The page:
Serious adverse events (SAEs) deemed related to treatment included a grade 2 case of rash maculopapular and a grade 3 case of nausea (aGvHD 2B GI). SAEs deemed unrelated to treatment included grade 3 cases of acute kidney injury, anemia, CMV reactivation, fall, and decreased appetite. McGuirk and colleagues noted that infection rates were low, there were no unexpected safety results, and that the AE profile did not differ between dose-level 1 (DL1) and dose-level 2 (DL2).

One patient in the study passed away after treatment with INB-100, but the death was not deemed related to INB-100.The patient’s death was attributed to idiopathic pulmonary fibrosis, which IN8bio noted is a known toxicity caused by transplants.2 The patient did not show evidence of disease progression. Two other patients treated with INB-100 experienced disease relapse, one after 12.5 months in CR and the other after 14.7 months in CR.1 These 2 patients, who the company noted both have TP53 mutations, are still living.2

“The emerging safety, efficacy and durability profile of this novel gamma-delta T cell therapy supports its potential to improve relapse-free survival for patients with blood cancers following allogeneic stem cell transplantation,” McGuirk added to the statement.2 “Approximately 25% of patients relapse within the first 100 days, and nearly half by 1 year post stem cell transplant, which remains the primary cause of treatment failure and mortality. The results of this clinical trial are very encouraging and hold promise that a novel cellular therapy using donor-derived gamma-delta T cells may prevent relapse, resulting in improved relapse-free survival for patients with hematologic malignancies.”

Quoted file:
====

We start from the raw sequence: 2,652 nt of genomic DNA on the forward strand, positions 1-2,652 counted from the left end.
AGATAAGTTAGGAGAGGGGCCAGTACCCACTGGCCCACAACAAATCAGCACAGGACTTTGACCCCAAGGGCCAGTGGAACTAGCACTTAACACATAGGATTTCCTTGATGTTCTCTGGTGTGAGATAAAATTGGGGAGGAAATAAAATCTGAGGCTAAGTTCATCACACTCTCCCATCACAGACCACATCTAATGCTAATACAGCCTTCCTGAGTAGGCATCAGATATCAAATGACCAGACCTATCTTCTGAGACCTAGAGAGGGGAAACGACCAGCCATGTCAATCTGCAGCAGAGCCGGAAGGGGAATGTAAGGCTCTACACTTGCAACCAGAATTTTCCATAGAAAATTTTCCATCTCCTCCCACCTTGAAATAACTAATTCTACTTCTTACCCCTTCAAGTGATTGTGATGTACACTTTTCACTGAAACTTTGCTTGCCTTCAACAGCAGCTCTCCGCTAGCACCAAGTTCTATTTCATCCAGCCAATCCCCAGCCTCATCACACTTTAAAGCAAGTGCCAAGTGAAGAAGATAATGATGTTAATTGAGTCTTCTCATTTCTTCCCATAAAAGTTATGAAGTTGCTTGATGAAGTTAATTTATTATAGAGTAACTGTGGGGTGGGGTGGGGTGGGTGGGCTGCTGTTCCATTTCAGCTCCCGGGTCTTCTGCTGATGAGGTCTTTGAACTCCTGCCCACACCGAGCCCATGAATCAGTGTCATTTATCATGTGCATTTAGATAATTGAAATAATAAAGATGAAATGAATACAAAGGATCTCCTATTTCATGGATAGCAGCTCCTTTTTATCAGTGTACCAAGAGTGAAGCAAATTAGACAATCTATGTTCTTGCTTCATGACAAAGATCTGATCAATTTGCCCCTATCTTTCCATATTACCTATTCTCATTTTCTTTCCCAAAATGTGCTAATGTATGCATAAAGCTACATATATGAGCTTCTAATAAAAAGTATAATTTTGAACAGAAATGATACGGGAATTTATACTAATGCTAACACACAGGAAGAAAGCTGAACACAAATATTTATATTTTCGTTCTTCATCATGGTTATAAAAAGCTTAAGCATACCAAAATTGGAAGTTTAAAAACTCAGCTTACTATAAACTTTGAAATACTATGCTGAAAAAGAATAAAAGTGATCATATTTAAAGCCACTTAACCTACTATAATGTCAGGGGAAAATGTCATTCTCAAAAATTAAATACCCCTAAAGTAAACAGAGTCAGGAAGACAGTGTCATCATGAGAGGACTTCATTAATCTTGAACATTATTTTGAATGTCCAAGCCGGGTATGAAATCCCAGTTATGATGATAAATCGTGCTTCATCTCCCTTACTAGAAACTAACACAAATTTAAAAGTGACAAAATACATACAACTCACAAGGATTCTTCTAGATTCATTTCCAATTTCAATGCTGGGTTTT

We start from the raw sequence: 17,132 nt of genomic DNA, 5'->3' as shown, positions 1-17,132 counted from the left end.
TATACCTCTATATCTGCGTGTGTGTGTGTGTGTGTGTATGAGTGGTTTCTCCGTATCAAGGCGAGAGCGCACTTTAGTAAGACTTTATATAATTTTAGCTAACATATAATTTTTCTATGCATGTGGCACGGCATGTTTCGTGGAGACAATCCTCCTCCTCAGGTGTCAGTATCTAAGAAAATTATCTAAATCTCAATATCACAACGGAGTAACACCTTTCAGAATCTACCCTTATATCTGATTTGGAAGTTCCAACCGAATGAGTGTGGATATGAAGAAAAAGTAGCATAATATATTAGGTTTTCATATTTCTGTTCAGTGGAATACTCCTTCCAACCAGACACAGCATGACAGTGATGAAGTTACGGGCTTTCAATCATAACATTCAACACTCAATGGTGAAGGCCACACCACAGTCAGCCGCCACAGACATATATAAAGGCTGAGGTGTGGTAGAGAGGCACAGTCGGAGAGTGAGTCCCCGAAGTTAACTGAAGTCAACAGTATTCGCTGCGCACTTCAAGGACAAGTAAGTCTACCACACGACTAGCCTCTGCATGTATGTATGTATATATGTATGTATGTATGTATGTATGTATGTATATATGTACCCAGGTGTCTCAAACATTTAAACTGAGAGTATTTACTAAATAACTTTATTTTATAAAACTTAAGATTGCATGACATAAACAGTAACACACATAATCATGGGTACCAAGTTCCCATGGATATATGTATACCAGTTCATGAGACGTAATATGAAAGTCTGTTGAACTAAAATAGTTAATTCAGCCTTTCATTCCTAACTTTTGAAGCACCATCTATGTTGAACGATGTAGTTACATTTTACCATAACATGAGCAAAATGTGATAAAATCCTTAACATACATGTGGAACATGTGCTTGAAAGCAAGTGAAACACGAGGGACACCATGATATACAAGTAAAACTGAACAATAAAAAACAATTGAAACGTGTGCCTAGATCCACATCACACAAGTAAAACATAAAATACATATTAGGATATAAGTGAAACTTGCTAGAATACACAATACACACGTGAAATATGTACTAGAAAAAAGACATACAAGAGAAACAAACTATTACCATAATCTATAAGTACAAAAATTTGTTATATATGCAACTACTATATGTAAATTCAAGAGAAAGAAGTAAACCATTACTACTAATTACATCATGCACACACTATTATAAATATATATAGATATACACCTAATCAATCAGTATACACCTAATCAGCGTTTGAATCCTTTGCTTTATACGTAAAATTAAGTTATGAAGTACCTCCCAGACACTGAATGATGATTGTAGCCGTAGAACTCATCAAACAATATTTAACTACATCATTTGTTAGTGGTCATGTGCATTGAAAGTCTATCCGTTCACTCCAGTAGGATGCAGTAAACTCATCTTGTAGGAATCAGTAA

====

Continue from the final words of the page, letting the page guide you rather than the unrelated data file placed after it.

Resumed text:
The trial enrolled 14 patients in total, but 1 patient died before receiving INB-100, another patient was treated with an out of specification dose of INB-100, a third patient’s dose was not successfully manufactured, and a fourth patient did not pass screening because their disease relapsed before treatment.1 Four of the 10 succesfully treated patients received INB-100 at DL1 (1x106 cells/kg) and the other 6 patients received INB-100 at DL2 (3x106 cells/kg). Eight of the treated patients had AML, 1 had acute lymphoblastic leukemia, and 1 had myelodysplastic/myeloproliferative neoplasms. The treatment group included 6 men and 4 women; ages ranged from 44 to 71 years.

In light of the promising results, IN8bio is working on expanding the DL2 cohort to include 10 additional patients. The company is also planning a confirmatory study.

1. McGuirk J, Abhyankar S, Goswami T, et al. INB-100: Pilot study of donor derived, ex-vivo expanded/activated gamma-delta t cell infusion following haploidentical hematopoietic stem-cell transplantation and post-transplant cyclophosphamide. Presented at: the European Hematology Association (EHA) 2024Hybrid Congress, June 13-16, held both virtually and in Madrid, Spain. Abstract #P1460
2. IN8bio presents durable complete remission in 100% of evaluable patients in phase 1 inb-100 trial in leukemia at European Hematology Association 2024. News release. June 13, 2024. Accessed June 13, 2024.